An entity shall account for a contract modification as a separate contract or contract modification is not accounted for as a separate contract depending upon the changes on the facts and circumstances.
Identifying Performance Obligation
Identify as a performance obligation each promise to transfer to the customer either:
- a distinct good or service (or a bundle of goods and services)
- a series of goods and services that are substantially the same or have same pattern of transfer to customer.
Performance obligations do not include activities that an entity must undertake to fulfil a contract unless those activities transfer a good or service to a customer.
Promised good or service is distinct if following criteria are met:
- Customer can benefit from the good or service either on its own or together with other resources that are readily available to customer.
- Promise to transfer good or service to customer is separately identifiable from other promises in the contract.
If a promised good or service is not distinct, an entity shall combine that good or service with other promised goods or services until it identifies a bundle of goods or services that is distinct, in some cases, that would result in the entity accounting for all the goods or services promised in a contract as a single performance obligation.
Satisfaction of performance obligation
An entity shall recognise revenue when the performance obligation is satisfied by transferring a promised good or service to a customer. An asset is transferred when the customer obtains control of that asset.
Performance obligation satisfied over time
An entity transfers control of a good or service over time and, therefore satisfies a performance obligation and recognises revenue over time, if one of the following criteria is met:
- Customer simultaneously receives and consumes the benefit provided by the entity’s performance
- The entity’s performance creates or enhances an asset (e.g. WIP) that the customer controls as the asset is created or enhanced
- Entity’s performance does not create an asset with an alternative use to the entity and the entity has an enforceable right to payment for performance completed to date.
Performance obligation satisfied at a point in time
If a performance obligation not satisfied over time, an entity satisfies performance obligation at a point in time which is determined when customer obtains control of a promised asset and the entity satisfies a performance obligation.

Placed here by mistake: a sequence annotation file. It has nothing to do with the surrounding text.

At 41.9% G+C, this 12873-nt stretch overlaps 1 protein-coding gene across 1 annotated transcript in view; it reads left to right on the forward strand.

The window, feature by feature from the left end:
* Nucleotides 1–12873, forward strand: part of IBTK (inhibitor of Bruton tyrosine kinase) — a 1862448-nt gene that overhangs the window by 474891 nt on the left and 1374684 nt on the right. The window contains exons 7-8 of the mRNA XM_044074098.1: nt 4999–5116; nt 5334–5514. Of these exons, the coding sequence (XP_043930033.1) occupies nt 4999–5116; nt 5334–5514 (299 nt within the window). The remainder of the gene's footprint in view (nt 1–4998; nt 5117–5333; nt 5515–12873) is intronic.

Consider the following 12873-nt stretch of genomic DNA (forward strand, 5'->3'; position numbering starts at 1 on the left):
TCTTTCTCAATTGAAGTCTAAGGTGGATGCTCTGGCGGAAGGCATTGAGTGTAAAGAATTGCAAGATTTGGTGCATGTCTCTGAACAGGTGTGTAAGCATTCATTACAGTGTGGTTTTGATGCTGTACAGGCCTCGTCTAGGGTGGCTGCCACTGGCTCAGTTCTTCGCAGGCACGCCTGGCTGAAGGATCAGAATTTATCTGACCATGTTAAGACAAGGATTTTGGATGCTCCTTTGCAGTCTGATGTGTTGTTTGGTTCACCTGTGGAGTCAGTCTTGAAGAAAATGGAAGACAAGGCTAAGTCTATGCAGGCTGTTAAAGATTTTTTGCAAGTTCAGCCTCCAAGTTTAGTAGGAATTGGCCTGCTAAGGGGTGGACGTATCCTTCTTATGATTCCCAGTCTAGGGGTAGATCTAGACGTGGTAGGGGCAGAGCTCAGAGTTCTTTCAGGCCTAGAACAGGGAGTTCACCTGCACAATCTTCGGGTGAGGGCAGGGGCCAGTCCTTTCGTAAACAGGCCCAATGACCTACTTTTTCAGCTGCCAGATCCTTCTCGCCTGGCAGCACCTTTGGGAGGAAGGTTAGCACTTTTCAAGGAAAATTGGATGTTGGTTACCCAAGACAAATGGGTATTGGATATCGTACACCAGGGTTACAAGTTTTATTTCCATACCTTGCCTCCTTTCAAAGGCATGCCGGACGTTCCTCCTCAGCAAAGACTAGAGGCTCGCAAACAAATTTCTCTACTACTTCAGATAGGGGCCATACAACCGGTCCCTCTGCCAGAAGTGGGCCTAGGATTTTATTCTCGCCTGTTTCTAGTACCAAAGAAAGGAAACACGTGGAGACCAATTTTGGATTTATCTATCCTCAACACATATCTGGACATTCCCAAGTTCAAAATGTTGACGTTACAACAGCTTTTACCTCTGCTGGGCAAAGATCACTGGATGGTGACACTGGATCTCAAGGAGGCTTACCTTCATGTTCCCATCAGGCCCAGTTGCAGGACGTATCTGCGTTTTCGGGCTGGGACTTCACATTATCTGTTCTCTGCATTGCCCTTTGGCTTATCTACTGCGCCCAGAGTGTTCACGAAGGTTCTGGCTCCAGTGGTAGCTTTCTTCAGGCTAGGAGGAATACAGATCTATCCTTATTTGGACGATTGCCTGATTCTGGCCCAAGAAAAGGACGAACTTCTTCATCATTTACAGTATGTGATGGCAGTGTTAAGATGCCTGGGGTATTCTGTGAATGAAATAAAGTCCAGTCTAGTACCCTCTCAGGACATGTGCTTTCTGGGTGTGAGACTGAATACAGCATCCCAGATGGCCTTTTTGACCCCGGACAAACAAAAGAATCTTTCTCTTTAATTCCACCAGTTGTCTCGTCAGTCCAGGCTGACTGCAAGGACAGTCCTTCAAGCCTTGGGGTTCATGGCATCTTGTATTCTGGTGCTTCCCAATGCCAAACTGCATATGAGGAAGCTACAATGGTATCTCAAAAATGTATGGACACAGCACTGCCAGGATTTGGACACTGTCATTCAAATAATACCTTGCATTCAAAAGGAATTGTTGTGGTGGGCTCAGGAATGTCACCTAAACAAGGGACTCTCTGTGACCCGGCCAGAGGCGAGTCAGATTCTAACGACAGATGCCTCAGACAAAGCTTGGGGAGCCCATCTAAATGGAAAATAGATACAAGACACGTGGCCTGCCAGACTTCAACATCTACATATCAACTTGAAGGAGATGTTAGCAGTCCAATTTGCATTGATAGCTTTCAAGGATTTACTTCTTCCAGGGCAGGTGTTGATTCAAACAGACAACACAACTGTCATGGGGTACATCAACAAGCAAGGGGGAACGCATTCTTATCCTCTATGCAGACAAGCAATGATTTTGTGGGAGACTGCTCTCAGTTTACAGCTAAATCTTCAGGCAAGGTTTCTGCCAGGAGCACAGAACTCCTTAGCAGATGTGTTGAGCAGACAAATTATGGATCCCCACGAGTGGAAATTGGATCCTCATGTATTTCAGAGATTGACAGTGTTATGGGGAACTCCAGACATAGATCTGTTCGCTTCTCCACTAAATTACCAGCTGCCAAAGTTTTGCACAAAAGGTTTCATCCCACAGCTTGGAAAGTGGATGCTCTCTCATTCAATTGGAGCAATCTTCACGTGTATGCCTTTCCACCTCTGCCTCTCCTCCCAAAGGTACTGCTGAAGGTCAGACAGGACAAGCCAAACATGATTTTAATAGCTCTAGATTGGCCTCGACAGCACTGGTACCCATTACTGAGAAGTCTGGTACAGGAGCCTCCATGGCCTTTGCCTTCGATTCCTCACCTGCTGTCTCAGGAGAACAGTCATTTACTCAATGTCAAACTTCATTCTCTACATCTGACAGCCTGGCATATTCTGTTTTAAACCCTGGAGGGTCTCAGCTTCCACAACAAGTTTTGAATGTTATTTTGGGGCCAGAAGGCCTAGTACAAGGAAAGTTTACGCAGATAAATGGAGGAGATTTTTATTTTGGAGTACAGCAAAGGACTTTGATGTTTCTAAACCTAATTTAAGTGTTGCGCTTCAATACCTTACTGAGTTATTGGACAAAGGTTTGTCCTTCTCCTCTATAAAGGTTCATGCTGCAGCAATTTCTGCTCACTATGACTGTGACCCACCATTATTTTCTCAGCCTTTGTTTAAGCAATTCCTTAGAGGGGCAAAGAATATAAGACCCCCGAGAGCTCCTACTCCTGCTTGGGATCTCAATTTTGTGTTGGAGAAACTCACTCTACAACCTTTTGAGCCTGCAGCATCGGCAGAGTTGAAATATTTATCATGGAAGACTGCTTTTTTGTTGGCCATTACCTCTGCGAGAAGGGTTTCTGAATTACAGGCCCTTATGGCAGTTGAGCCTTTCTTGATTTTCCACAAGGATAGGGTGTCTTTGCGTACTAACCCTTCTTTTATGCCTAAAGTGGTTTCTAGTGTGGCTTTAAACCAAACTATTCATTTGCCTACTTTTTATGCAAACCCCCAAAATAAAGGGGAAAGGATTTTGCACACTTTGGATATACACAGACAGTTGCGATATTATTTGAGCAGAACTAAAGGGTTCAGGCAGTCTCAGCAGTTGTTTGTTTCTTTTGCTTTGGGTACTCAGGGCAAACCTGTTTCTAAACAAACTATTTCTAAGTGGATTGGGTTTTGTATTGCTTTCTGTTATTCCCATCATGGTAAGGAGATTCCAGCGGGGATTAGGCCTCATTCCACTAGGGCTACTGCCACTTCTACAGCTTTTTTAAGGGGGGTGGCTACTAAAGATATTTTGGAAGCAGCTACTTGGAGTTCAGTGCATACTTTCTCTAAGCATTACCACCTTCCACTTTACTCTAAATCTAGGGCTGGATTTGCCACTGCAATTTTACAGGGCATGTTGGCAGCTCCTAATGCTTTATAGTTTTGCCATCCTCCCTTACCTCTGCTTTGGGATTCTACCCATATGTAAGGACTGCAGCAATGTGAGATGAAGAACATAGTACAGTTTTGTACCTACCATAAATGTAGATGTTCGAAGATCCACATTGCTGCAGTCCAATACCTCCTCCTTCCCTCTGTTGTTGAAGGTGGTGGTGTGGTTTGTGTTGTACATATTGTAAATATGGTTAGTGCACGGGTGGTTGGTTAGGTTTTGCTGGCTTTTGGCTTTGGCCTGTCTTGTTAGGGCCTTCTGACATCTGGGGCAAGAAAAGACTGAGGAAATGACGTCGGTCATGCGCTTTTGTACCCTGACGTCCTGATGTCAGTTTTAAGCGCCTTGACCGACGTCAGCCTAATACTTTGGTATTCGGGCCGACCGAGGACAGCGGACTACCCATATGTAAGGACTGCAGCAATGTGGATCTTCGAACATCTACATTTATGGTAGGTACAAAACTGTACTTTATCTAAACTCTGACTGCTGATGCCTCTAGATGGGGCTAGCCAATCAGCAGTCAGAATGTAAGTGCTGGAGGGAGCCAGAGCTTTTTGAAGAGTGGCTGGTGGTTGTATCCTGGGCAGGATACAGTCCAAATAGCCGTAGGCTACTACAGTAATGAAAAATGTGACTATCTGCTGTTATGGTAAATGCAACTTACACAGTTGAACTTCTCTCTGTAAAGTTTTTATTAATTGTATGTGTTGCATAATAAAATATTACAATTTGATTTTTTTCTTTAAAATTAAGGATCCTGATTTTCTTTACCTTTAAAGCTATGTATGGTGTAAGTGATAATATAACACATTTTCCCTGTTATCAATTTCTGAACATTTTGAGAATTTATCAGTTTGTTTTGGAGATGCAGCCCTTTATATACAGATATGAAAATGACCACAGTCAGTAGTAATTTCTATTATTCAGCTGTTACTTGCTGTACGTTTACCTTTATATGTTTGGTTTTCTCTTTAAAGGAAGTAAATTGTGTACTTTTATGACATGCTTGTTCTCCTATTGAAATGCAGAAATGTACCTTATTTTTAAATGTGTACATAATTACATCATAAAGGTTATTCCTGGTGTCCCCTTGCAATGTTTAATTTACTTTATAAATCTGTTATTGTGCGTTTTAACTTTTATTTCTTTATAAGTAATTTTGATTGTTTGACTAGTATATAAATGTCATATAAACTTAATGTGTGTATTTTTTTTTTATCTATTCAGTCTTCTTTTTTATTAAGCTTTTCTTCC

Determine the Transaction Price
Transaction price is the amount of consideration to which an entity expects to be entitled in exchange for transferring promised goods or services to a customer, excluding amounts collected on behalf of third parties. When a performance obligation is satisfied, an entity shall recognize as revenue the amount of transaction price.
Promised consideration includes fixed or variable amount or both (excluding variable consideration which is highly probable to be reversed from recognised revenue due to uncertainty resolved). Transaction price for contracts in which consideration is promised in a form other than cash, non-cash consideration is measured at fair value.
If consideration includes the variable amount, an entity shall estimate the amount of consideration to which the entity will be entitled in exchange for transferring promised goods or services to a customer. Consideration may vary due to discounts, rebates, refunds, credits or other similar items.
Amount of variable consideration shall be estimated by using either of following methods:
- The expected value- sum of probability weighted amounts in a range of possible consideration amounts.
- The most likely amount- the most likely amount is single most likely amount in a range of possible consideration amounts.
Method for estimating variable consideration is applied consistently throughout the contract.
The transaction price for contracts in which a customer promises consideration in a form other than cash, entity shall measure non-cash consideration at fair value.
If fair value of non-cash consideration can not be estimated reasonably, entity shall measure consideration by reference to the standalone selling price of goods or services promised to the customer in exchange of consideration.
Allocating the transaction price to performance obligations
The transaction price is allocated to each performance obligation in an amount that depicts the amount of consideration to which the entity expects to be entitled in exchange for transferring the promised goods or services to the customer.
Incremental Cost of obtaining contract